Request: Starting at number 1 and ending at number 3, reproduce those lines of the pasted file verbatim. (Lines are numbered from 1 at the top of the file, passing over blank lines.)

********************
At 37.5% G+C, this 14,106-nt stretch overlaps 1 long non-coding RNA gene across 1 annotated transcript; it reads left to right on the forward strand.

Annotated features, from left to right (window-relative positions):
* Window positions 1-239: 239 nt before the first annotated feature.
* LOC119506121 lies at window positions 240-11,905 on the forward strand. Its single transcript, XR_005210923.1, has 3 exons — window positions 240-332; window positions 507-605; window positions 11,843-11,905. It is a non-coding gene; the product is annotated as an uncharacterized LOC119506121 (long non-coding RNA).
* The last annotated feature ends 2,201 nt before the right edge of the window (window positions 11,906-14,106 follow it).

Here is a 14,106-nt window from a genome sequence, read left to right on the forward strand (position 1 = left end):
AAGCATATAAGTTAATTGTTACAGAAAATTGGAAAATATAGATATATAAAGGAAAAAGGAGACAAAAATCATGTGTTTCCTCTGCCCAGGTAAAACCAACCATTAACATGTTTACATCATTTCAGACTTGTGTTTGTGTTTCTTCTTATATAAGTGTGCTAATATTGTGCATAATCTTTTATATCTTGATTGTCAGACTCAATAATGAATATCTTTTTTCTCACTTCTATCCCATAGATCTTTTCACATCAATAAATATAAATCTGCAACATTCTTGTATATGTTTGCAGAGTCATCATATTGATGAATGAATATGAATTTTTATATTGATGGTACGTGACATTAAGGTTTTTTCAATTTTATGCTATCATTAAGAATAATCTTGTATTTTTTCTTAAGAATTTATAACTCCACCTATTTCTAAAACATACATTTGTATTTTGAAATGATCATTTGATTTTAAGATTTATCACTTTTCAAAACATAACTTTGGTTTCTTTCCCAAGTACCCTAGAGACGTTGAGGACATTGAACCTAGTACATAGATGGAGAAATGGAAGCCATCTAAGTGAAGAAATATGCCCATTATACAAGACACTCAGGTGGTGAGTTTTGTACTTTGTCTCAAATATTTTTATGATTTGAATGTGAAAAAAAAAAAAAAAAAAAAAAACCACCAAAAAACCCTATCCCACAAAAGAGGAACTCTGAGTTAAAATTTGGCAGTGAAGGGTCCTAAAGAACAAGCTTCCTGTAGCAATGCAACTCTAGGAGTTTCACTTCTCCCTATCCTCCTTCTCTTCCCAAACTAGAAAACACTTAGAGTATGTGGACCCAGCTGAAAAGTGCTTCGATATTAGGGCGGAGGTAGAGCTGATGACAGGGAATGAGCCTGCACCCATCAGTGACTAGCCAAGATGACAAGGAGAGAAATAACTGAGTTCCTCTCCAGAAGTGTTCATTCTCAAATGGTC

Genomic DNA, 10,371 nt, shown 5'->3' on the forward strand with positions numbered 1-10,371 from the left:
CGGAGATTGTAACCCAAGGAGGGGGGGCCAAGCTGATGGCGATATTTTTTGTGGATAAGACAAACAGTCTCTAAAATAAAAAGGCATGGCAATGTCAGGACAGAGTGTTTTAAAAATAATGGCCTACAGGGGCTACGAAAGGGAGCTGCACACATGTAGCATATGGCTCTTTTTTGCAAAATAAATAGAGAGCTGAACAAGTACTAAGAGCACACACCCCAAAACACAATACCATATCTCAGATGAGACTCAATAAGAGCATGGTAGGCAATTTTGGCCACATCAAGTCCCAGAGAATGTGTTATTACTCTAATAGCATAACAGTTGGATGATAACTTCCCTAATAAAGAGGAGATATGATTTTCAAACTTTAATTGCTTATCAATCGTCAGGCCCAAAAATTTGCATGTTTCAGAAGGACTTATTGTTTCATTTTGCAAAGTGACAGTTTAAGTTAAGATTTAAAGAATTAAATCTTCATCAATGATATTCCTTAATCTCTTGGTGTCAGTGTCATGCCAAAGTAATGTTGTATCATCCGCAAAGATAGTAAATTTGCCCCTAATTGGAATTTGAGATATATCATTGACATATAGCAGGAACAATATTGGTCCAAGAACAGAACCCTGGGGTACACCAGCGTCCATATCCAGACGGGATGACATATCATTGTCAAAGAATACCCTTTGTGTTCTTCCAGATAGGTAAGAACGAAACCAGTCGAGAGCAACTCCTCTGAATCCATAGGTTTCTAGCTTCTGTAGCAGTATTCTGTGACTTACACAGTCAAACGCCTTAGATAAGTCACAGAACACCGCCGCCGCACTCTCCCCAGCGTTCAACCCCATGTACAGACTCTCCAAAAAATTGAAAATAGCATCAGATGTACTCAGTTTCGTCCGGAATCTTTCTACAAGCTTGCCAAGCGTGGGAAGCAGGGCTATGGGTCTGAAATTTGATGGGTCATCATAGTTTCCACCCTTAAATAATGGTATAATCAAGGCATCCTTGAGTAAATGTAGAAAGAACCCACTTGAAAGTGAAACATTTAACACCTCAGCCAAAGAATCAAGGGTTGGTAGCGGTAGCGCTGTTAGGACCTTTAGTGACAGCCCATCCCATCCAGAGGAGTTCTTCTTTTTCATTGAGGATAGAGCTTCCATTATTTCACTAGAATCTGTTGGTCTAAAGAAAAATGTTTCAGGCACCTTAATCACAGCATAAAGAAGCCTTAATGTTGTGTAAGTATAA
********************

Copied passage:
At 37.5% G+C, this 14,106-nt stretch overlaps 1 long non-coding RNA gene across 1 annotated transcript; it reads left to right on the forward strand.

Annotated features, from left to right (window-relative positions):
* Window positions 1-239: 239 nt before the first annotated feature.